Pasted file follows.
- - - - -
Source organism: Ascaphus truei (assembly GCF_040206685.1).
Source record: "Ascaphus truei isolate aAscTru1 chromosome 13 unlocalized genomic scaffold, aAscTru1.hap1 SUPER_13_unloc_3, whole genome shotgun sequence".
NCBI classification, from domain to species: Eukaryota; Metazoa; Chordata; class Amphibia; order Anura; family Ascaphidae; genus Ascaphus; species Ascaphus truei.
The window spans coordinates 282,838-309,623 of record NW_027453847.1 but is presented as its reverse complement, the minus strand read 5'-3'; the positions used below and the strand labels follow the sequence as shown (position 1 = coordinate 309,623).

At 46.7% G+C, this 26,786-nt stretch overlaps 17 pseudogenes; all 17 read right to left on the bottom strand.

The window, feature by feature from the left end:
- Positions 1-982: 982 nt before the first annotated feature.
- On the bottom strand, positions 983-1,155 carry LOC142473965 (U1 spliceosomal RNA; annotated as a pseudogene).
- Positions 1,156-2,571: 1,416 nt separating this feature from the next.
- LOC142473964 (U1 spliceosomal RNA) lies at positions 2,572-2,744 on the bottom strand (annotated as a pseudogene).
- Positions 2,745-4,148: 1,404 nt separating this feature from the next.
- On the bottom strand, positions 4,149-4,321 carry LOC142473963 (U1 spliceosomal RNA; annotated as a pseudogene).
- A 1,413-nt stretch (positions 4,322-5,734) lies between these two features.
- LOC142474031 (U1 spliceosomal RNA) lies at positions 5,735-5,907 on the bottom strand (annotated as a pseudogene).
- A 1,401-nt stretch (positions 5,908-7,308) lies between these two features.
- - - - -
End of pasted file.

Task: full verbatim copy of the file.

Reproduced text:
Source organism: Ascaphus truei (assembly GCF_040206685.1).
Source record: "Ascaphus truei isolate aAscTru1 chromosome 13 unlocalized genomic scaffold, aAscTru1.hap1 SUPER_13_unloc_3, whole genome shotgun sequence".
NCBI classification, from domain to species: Eukaryota; Metazoa; Chordata; class Amphibia; order Anura; family Ascaphidae; genus Ascaphus; species Ascaphus truei.
The window spans coordinates 282,838-309,623 of record NW_027453847.1 but is presented as its reverse complement, the minus strand read 5'-3'; the positions used below and the strand labels follow the sequence as shown (position 1 = coordinate 309,623).

At 46.7% G+C, this 26,786-nt stretch overlaps 17 pseudogenes; all 17 read right to left on the bottom strand.

The window, feature by feature from the left end:
- Positions 1-982: 982 nt before the first annotated feature.
- On the bottom strand, positions 983-1,155 carry LOC142473965 (U1 spliceosomal RNA; annotated as a pseudogene).
- Positions 1,156-2,571: 1,416 nt separating this feature from the next.
- LOC142473964 (U1 spliceosomal RNA) lies at positions 2,572-2,744 on the bottom strand (annotated as a pseudogene).
- Positions 2,745-4,148: 1,404 nt separating this feature from the next.
- On the bottom strand, positions 4,149-4,321 carry LOC142473963 (U1 spliceosomal RNA; annotated as a pseudogene).
- A 1,413-nt stretch (positions 4,322-5,734) lies between these two features.
- LOC142474031 (U1 spliceosomal RNA) lies at positions 5,735-5,907 on the bottom strand (annotated as a pseudogene).
- A 1,401-nt stretch (positions 5,908-7,308) lies between these two features.